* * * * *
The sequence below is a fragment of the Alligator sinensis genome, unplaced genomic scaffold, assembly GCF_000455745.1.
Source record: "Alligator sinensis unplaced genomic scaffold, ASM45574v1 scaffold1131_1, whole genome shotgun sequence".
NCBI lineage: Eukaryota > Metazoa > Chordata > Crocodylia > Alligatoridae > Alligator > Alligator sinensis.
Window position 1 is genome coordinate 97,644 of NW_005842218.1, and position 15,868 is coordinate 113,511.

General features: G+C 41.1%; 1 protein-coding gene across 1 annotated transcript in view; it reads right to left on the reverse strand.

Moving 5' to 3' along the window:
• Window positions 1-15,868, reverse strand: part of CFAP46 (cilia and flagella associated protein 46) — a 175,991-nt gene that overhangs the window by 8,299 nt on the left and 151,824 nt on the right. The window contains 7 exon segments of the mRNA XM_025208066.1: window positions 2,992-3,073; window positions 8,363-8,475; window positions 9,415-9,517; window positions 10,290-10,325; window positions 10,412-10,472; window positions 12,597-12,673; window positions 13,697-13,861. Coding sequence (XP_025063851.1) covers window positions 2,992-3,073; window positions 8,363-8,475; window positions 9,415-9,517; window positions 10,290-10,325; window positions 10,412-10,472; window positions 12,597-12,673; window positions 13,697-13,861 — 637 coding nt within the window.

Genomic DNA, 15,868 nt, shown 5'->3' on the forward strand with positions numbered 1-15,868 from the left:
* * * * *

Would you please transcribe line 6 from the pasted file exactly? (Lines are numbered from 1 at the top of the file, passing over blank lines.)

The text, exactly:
Moving 5' to 3' along the window: